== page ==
Vulnerability: Is it okay to say “I love you” first?


{Photo: Flickr}

{Photo: Flickr}

“I won’t say it first.”

“How long have you been dating?”

“But you do right? You do love him?”

“It’s not that scary. I said it first to my boyfriend.”

“I just won’t. I haven’t said it to anyone for years. I just can’t. He needs to say it to me first and then I’ll be ready to respond”

“Like immediately. I love you too. Oh my gawd… finally. I’ve been three months waiting to say this!’ ”

We doubled over in laughter, spilling our drinks, imagining the intensity of the response.

Amidst the hilarity there was a brief reflective pause.

“I think, loving someone means you can be vulnerable with them.  Scary as it may be, saying it first only means you trust him.”

“I think she’s right”

(I love being right.)

“Okay, Okay. I see your point but I’m still gonna wait.”


The word itself gives us a sense of weakness, exposure, and defenselessness.

But what are we susceptible to exactly? What are we most afraid of in the presence of someone we genuinely love?

Rejection? Unmet expectation? Our own pride?

I believe there is a certain kind of strength in vulnerability.

Allowing yourself to be vulnerable with another person is to say:

“I’ve swallowed my pride and I trust you to see this part of me, to see what I won’t reveal to everyone.”

And in the name of that super special romantic love, perhaps it’s to say:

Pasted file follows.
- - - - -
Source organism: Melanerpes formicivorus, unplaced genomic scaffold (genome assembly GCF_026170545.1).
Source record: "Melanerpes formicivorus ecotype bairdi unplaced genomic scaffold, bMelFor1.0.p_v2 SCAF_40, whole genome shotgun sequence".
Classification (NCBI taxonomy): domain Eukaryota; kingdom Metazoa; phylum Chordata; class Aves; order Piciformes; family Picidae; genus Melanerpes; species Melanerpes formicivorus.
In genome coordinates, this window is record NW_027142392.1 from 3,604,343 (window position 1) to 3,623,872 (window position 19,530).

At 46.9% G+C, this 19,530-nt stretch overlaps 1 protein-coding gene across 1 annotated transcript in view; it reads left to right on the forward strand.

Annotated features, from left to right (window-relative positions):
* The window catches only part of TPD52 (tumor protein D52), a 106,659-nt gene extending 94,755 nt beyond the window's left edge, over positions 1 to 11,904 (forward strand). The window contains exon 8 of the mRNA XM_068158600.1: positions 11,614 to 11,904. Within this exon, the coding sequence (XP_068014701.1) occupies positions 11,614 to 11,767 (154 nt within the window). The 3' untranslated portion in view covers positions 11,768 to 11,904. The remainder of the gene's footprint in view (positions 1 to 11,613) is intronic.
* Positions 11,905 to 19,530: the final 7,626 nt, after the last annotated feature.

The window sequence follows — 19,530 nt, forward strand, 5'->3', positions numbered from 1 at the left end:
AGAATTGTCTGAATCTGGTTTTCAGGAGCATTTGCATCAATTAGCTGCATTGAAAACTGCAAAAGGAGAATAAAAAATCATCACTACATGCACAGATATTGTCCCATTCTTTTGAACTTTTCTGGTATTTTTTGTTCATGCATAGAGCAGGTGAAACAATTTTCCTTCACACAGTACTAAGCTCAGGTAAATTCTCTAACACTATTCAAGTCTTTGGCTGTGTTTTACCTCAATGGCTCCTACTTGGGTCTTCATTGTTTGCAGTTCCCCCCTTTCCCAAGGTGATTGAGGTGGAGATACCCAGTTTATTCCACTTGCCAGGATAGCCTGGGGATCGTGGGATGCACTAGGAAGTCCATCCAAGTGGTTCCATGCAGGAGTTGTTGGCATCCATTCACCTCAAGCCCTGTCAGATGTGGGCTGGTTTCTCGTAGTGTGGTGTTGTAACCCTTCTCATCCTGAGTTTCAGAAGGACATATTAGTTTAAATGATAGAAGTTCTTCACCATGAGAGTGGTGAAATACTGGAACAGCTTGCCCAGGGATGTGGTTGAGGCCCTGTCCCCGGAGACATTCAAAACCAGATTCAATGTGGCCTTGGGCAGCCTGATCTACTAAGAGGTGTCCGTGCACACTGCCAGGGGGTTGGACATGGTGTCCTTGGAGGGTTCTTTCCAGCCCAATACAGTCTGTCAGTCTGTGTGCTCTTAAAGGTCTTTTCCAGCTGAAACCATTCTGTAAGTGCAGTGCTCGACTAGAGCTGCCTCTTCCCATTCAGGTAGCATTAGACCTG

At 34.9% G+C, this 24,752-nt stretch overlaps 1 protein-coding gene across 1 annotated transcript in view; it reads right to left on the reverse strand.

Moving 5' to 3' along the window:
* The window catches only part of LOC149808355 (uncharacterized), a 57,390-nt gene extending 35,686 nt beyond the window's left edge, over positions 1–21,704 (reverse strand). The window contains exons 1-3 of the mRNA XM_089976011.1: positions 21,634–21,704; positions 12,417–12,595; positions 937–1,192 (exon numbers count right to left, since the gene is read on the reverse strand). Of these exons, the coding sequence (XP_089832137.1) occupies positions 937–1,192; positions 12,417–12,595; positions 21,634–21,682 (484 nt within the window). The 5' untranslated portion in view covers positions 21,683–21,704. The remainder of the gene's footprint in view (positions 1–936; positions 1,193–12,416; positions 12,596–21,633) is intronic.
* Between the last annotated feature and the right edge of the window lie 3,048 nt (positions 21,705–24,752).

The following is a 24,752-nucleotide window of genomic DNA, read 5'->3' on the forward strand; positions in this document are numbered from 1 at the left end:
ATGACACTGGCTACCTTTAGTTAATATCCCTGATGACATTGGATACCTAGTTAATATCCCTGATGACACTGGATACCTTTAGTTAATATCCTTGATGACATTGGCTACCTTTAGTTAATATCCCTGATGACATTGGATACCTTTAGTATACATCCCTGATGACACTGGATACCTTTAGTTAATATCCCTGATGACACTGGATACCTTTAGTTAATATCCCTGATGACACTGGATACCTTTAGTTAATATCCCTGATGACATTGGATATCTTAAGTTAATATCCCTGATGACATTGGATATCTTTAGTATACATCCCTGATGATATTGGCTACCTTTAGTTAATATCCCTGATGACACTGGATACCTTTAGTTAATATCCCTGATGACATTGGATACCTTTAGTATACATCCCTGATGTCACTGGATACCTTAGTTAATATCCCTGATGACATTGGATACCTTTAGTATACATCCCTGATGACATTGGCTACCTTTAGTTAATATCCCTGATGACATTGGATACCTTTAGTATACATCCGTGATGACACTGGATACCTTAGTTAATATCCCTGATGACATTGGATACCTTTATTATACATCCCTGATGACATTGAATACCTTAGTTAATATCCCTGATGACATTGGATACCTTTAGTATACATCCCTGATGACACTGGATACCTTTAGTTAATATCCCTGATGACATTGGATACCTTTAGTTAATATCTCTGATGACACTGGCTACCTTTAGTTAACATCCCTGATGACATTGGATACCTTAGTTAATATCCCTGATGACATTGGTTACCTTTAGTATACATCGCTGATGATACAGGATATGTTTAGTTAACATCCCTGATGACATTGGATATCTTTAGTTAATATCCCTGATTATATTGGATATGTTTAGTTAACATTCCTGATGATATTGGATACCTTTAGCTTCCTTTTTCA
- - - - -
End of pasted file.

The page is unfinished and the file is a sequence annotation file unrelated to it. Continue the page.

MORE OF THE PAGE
“This may seem foolish to the world around us, but the way I feel is real and I have confidence that you can recognize that in me and cherish it, protect it. ”

I don’t throw the L-word around.  It means more to me than a word probably should but I can understand the fear of saying it first.

Because I usually do. Hey, I’m a thrill seeker.

And although the I love you occasions have been very few, I’ve been met with silence before.

(Well this is awkward.)

However, being thoughtful, discerning, and true in who I open my heart to, I still trusted that I was in a safe relationship. Everything wasn’t going to implode or dissolve because I was honest.

My love wasn’t dependent. It wasn’t awaiting reciprocation for validation.

It just was and I simply articulated what I’d been demonstrating all along, what I had been feeling.

I was vulnerable and it was okay.

Well it was okay after I got over myself, naturally my pride was a lil’ chipped.

Furthermore, your relationship can only become better with honesty. If it becomes worse, then perhaps the better is in knowing sooner than later that you aren’t heading in the same direction.

In the realm of I love you I have no regrets, because I won’t say it to someone I don’t. I think that’s what should be more concerning to all of us — failing to be sincere.

Saying, I love you when we don’t. That’s what causes problems — not an authentic expression of how we truly feel.

Every relationship is different and there aren’t any rules but overall, I think the world could benefit from more honest vulnerability and more expressions of love — verbal or otherwise.

“When we were children, we used to think that when we grew up we would no longer be vulnerable. But to grow up is to accept vulnerability. To be alive is to be vulnerable.”  ~ Madeleine L’Engle





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